Betrayal 9

I got the call just as I walked into my apartment after work.

My mother never called me. That was the thing about her– for all her whining about me being her sole reason to live, she never talked to me. Even when I reached out, back at the beginning of college when I moved (more or less) down south, the conversations were always short and rushed. When she did call, it was on my birthday or Christmas, and usually the phone was passed to my other family members.

So seeing her number on my cell phone set off the warning bells before I even registered I was answering it. “Hi, Mama.”

“You need to come home.”

This was it. Someone had died. I dropped my purse on the floor and flopped down onto the couch, laying on my back and staring at the ceiling. “What happened? Who’d we lose?”

“Grandpa fell this morning,” Mom said, her voice grave. “He’s in the hospital. You need to come see him soon and say your goodbyes.”

Not dead yet, then. Still, not good news– eighty-five, suffering from alzheimer’s, not exactly in the best shape to be falling from any height, even just from an upright position. I rubbed my eyes with my free hand, thinking about my work schedule. “I have a long weekend this week,” I told her. “Scheduling got wonky with the new holiday show, so I have Thursday through Sunday off. I’ll come Wednesday night.”

We spent nearly a half an hour discussing prices of airline tickets and flight times. By the time I hung up, I had my round trip tickets secured and a relative plan for the weekend. All I needed now was a ride to the airport.

And there was only one person I knew who had a car and availability on Wednesdays.

Mulling around my room packing my backpack for the trip, I listened to the ringing in my ear with a weird amount of dread pooling in my belly.

“Hey, Piper.”

Jay’s voice in my ear was strangely detached. I hadn’t gone out of my way to talk to him for quite some time, though I still considered him a friend. We’d hung out briefly in town a couple weeks back, mostly so I could see his daughter and hang out with her. I slid a smile onto my face, so as not to sound too desperate. “Hey, Jay, can I ask a really huge favor?”

“Sure, what’s going on?” He sounded genuinely worried.

“I need to make an emergency trip home this weekend,” I told him, and then filled him in. When I was done, the smile I’d forced on had become a grimace, my voice shaking slightly. “I just need a ride to the airport and back, is that okay?”

“I’d be glad to help!” So glad I could hear his excitement through the phone. I felt badly, like I was somehow leading him on or using him. “When do you need me?”

“My flight is Wednesday night,” I said, sliding my laptop into my backpack. “I won’t have time to go get my car and then drive all the way to the airport, so could you pick me up at Chance? My car will be fine in the bus lot until I get back, I’m not worried about that.”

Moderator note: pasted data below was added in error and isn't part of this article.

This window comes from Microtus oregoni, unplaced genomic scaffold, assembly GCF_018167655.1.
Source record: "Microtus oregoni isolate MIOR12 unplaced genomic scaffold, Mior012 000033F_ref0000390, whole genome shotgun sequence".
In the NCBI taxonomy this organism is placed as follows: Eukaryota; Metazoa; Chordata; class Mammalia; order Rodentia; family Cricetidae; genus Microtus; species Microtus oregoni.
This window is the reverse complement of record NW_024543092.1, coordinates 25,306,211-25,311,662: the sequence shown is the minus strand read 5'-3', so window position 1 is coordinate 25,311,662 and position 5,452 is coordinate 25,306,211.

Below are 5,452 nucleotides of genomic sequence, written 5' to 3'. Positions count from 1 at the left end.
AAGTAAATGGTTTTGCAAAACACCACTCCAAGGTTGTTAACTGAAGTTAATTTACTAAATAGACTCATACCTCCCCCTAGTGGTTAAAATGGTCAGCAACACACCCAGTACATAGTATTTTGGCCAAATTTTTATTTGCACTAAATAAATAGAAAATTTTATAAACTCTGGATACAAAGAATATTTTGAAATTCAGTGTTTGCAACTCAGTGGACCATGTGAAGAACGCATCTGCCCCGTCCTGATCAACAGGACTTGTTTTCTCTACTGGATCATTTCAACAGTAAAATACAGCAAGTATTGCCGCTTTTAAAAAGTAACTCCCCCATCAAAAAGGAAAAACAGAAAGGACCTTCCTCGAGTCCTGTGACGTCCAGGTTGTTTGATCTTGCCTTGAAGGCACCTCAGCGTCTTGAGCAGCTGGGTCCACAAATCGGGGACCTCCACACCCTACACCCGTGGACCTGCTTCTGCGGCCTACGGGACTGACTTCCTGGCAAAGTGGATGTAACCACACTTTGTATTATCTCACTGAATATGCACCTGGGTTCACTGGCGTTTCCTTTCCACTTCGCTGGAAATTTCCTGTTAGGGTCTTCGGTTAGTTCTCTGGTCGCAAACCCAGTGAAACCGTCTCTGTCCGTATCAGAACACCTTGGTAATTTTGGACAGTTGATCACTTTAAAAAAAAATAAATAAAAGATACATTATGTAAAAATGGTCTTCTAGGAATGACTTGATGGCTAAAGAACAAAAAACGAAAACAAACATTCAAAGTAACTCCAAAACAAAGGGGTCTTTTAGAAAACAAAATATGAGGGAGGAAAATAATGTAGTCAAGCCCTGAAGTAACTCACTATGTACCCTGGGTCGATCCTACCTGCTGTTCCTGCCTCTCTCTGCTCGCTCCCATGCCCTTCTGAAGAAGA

“Yeah, perfect, you get out at six right?”

“Yep. Thank you so much.”

“And coming home?”

“I get back Sunday night at nine-ish.”

“Sounds great,” he said. “We can get a late dinner if you like?”

Dangerous territory there, I mused, winding my spare phone charger cord through my fingers. “We’ll see, I have work Monday morning so I don’t want to stay out too late, and I’ll still have to pick up my car.”

“You could stay over.”

With your homicidal ex? I thought bitterly. No thanks. “I’d really rather get my car and come home, so you won’t have to worry about bringing me to work so early in the morning. Thanks though.”

“Okay,” Jay said, and I winced at the disappointment in his voice. “I’ll see you when I get you from work.”

“Thank you, Jay,” I said. “Really, it means a lot to me.”

Hanging up, I sat on the edge of my bed and put my head in my hands. Treating Jay as a friend was just… so weird. He flaked whenever we made plans, but when I had pre-existing plans or just didn’t want to hang out with him, suddenly I “didn’t want to be friends anymore” and he should “just stop talking to me since I hated him so much.”

God.

My phone buzzed, and Dakota’s name came up on the screen. I smiled despite myself, weirdly pleased that he had texted me.

Doofus.

Nerd. I’m going up north this weekend.

Now why had I told him that? He was dealing with his own family drama, he didn’t need mine on top of it.

Vacation? Visiting family?

Something like that lol

Nice. Have fun

I hope so. How’s your great granddad?

Not so good but still alive.

I hope he gets better soon.

….Yeah. It’s not really something you get better from.

I flinched.

I’m sorry. That’s awful.

That was enough sharing for one night, I decided, now that I’d put my foot in my mouth– so to speak.

Meh.

Idly, I wondered if he was really as detached as he came across.

I’m going to see my grandfather in the hospital.

Setting my phone aside, I rubbed my hands over my face, muttering, “God dammit, Piper, what the hell? What happened to not burdening him with your own bullshit?”

I’m sorry.

Me too, I thought bitterly.

I don’t know exactly what it’s like for you, but I guess I can commiserate. He’s been going downhill for awhile.

Good that you’ll get to see him then.

Yeah.

Now, that was really enough, I told myself, and plugged my phone in for the night. Dakota didn’t need my sob story on top of his own, and honestly, I hadn’t been planning on telling him in the first place. At all. Ever.

God, I was such a weak bitch.

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